The name of the game last week was the roll, with the expiration of the June contract leading to over $300 billion in Matured Transactions. New protection creation was delayed into the roll and this week will likely see a comparable pick up in new protection purchasing. Approximately $200 billion in net notional exposure was removed from the system, however with $300 billion accounting solely to terminations, implies there was a net $100 billion purchasing offset that was not roll related.
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In various sectors, the notional change was pervasive, again due to contract maturities, however sovereigns still saw a major increase in new CDS contracts, to the tune of over $31 billion.
The week saw total gross outstandings of $27.5 trillion, based on $15.3 trillion in single name CDS, a $100 billion decrease from the prior week, while index tranches finally saw a marginal increase by $300 billion to $12.2 trillion. Presumably, whatever fund has been reducing its index arb position has ended its rebalancing/liquidation.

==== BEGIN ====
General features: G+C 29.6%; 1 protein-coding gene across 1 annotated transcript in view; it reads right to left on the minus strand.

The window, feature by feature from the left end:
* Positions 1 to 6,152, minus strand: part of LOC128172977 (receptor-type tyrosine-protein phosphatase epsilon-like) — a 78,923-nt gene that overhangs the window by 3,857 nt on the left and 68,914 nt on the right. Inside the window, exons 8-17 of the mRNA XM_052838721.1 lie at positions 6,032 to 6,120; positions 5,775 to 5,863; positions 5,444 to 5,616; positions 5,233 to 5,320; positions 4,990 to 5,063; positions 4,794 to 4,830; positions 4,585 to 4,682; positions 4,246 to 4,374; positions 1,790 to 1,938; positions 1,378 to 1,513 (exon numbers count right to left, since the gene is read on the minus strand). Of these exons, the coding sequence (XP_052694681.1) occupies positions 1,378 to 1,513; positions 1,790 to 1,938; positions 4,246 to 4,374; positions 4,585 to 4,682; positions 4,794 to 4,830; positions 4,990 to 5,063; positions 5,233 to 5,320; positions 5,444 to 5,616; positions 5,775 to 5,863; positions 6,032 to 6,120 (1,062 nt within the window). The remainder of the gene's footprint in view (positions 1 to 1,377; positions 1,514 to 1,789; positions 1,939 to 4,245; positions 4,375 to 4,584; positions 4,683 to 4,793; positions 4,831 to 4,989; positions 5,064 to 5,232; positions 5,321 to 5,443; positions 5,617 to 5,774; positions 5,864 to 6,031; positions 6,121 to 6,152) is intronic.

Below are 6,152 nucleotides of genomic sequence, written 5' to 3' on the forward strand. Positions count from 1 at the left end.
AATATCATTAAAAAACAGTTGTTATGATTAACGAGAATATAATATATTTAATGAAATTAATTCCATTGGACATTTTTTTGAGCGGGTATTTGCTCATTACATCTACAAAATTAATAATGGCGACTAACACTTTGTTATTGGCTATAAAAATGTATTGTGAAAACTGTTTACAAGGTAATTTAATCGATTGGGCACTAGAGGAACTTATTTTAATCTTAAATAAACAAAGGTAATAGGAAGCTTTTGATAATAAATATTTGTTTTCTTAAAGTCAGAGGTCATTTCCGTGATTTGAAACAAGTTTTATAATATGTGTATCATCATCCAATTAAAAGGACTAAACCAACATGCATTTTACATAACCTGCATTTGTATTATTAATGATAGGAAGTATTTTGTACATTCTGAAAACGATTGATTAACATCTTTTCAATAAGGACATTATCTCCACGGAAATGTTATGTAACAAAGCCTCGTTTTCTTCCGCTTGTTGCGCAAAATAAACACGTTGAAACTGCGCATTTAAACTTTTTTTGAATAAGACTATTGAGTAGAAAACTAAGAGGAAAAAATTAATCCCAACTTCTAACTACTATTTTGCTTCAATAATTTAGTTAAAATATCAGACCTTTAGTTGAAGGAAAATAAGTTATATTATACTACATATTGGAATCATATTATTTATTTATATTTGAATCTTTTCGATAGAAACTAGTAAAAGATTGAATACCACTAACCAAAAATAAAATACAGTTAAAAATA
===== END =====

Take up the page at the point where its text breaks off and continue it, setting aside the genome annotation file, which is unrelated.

In single names, the major deriskers were some usual sovereign suspects, with Austria appearing as the 6th most active derisking name. Maybe the Raiffeisen default has started to get some of the permagreen shoot smoking PMs out there to consider what happens when the musical chairs for dummies game stops and the US gov't stops p(l)aying the taxpayer music.
In rerisking, Turkey was notable for seeing over $700 billion in CDS open interest eliminated, while the bulk of other names were the expected knee jerk reaction from the prior week's major deriskers.